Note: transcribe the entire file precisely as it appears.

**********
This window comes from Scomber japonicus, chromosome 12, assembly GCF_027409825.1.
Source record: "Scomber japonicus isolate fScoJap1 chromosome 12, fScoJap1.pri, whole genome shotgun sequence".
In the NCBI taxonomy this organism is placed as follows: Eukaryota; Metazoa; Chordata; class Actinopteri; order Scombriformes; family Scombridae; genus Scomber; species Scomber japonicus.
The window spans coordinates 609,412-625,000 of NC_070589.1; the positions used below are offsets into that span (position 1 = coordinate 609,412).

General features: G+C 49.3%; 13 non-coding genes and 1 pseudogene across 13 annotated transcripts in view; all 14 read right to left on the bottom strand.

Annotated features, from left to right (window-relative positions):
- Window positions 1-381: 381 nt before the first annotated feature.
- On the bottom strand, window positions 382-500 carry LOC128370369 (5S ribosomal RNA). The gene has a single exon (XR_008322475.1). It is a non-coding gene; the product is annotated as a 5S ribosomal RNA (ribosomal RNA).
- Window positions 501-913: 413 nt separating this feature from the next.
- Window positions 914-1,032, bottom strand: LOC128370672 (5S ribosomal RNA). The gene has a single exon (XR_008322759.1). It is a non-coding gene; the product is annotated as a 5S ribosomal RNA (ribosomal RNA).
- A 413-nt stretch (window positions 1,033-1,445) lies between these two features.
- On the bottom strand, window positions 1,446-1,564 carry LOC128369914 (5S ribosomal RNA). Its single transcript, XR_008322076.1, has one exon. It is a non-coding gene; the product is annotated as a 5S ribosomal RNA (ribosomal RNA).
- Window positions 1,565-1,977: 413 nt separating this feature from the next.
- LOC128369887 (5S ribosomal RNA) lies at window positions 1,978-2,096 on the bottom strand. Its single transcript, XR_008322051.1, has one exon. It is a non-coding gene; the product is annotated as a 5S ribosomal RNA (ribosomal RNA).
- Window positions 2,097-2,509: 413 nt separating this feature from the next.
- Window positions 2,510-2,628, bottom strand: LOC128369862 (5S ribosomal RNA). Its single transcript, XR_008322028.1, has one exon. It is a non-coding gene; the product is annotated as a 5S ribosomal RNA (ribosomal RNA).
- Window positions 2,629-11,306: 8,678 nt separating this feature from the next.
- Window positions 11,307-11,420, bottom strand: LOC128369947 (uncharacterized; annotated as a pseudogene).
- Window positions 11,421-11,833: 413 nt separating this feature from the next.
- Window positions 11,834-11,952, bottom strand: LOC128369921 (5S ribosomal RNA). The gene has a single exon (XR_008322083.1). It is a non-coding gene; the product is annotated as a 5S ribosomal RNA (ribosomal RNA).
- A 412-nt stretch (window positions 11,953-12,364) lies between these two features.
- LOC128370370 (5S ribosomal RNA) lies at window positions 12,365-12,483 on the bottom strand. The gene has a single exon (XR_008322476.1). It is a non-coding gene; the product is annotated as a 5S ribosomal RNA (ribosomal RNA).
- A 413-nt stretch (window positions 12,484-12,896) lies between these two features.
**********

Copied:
This window comes from Scomber japonicus, chromosome 12, assembly GCF_027409825.1.
Source record: "Scomber japonicus isolate fScoJap1 chromosome 12, fScoJap1.pri, whole genome shotgun sequence".
In the NCBI taxonomy this organism is placed as follows: Eukaryota; Metazoa; Chordata; class Actinopteri; order Scombriformes; family Scombridae; genus Scomber; species Scomber japonicus.
The window spans coordinates 609,412-625,000 of NC_070589.1; the positions used below are offsets into that span (position 1 = coordinate 609,412).

General features: G+C 49.3%; 13 non-coding genes and 1 pseudogene across 13 annotated transcripts in view; all 14 read right to left on the bottom strand.

Annotated features, from left to right (window-relative positions):
- Window positions 1-381: 381 nt before the first annotated feature.
- On the bottom strand, window positions 382-500 carry LOC128370369 (5S ribosomal RNA). The gene has a single exon (XR_008322475.1). It is a non-coding gene; the product is annotated as a 5S ribosomal RNA (ribosomal RNA).
- Window positions 501-913: 413 nt separating this feature from the next.
- Window positions 914-1,032, bottom strand: LOC128370672 (5S ribosomal RNA). The gene has a single exon (XR_008322759.1). It is a non-coding gene; the product is annotated as a 5S ribosomal RNA (ribosomal RNA).
- A 413-nt stretch (window positions 1,033-1,445) lies between these two features.
- On the bottom strand, window positions 1,446-1,564 carry LOC128369914 (5S ribosomal RNA). Its single transcript, XR_008322076.1, has one exon. It is a non-coding gene; the product is annotated as a 5S ribosomal RNA (ribosomal RNA).
- Window positions 1,565-1,977: 413 nt separating this feature from the next.
- LOC128369887 (5S ribosomal RNA) lies at window positions 1,978-2,096 on the bottom strand. Its single transcript, XR_008322051.1, has one exon. It is a non-coding gene; the product is annotated as a 5S ribosomal RNA (ribosomal RNA).
- Window positions 2,097-2,509: 413 nt separating this feature from the next.
- Window positions 2,510-2,628, bottom strand: LOC128369862 (5S ribosomal RNA). Its single transcript, XR_008322028.1, has one exon. It is a non-coding gene; the product is annotated as a 5S ribosomal RNA (ribosomal RNA).
- Window positions 2,629-11,306: 8,678 nt separating this feature from the next.
- Window positions 11,307-11,420, bottom strand: LOC128369947 (uncharacterized; annotated as a pseudogene).
- Window positions 11,421-11,833: 413 nt separating this feature from the next.
- Window positions 11,834-11,952, bottom strand: LOC128369921 (5S ribosomal RNA). The gene has a single exon (XR_008322083.1). It is a non-coding gene; the product is annotated as a 5S ribosomal RNA (ribosomal RNA).
- A 412-nt stretch (window positions 11,953-12,364) lies between these two features.
- LOC128370370 (5S ribosomal RNA) lies at window positions 12,365-12,483 on the bottom strand. The gene has a single exon (XR_008322476.1). It is a non-coding gene; the product is annotated as a 5S ribosomal RNA (ribosomal RNA).
- A 413-nt stretch (window positions 12,484-12,896) lies between these two features.